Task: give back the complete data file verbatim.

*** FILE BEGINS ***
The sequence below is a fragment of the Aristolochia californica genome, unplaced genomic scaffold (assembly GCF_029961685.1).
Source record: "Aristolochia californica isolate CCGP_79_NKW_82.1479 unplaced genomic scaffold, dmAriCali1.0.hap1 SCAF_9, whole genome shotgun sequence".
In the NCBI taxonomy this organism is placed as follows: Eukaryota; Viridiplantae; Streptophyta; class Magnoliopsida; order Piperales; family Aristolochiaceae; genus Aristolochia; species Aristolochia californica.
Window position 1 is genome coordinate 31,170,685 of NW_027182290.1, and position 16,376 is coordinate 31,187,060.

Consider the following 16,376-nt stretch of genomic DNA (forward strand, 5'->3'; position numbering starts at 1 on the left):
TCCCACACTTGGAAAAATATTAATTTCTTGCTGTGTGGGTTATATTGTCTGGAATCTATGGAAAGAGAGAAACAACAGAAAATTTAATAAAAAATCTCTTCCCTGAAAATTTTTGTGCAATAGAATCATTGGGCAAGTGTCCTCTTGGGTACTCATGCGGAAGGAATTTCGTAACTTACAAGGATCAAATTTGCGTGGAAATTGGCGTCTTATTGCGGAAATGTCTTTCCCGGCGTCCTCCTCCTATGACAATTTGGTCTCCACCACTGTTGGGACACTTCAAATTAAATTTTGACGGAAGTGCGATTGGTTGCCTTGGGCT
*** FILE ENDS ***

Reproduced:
The sequence below is a fragment of the Aristolochia californica genome, unplaced genomic scaffold (assembly GCF_029961685.1).
Source record: "Aristolochia californica isolate CCGP_79_NKW_82.1479 unplaced genomic scaffold, dmAriCali1.0.hap1 SCAF_9, whole genome shotgun sequence".
In the NCBI taxonomy this organism is placed as follows: Eukaryota; Viridiplantae; Streptophyta; class Magnoliopsida; order Piperales; family Aristolochiaceae; genus Aristolochia; species Aristolochia californica.
Window position 1 is genome coordinate 31,170,685 of NW_027182290.1, and position 16,376 is coordinate 31,187,060.

Consider the following 16,376-nt stretch of genomic DNA (forward strand, 5'->3'; position numbering starts at 1 on the left):
TCCCACACTTGGAAAAATATTAATTTCTTGCTGTGTGGGTTATATTGTCTGGAATCTATGGAAAGAGAGAAACAACAGAAAATTTAATAAAAAATCTCTTCCCTGAAAATTTTTGTGCAATAGAATCATTGGGCAAGTGTCCTCTTGGGTACTCATGCGGAAGGAATTTCGTAACTTACAAGGATCAAATTTGCGTGGAAATTGGCGTCTTATTGCGGAAATGTCTTTCCCGGCGTCCTCCTCCTATGACAATTTGGTCTCCACCACTGTTGGGACACTTCAAATTAAATTTTGACGGAAGTGCGATTGGTTGCCTTGGGCT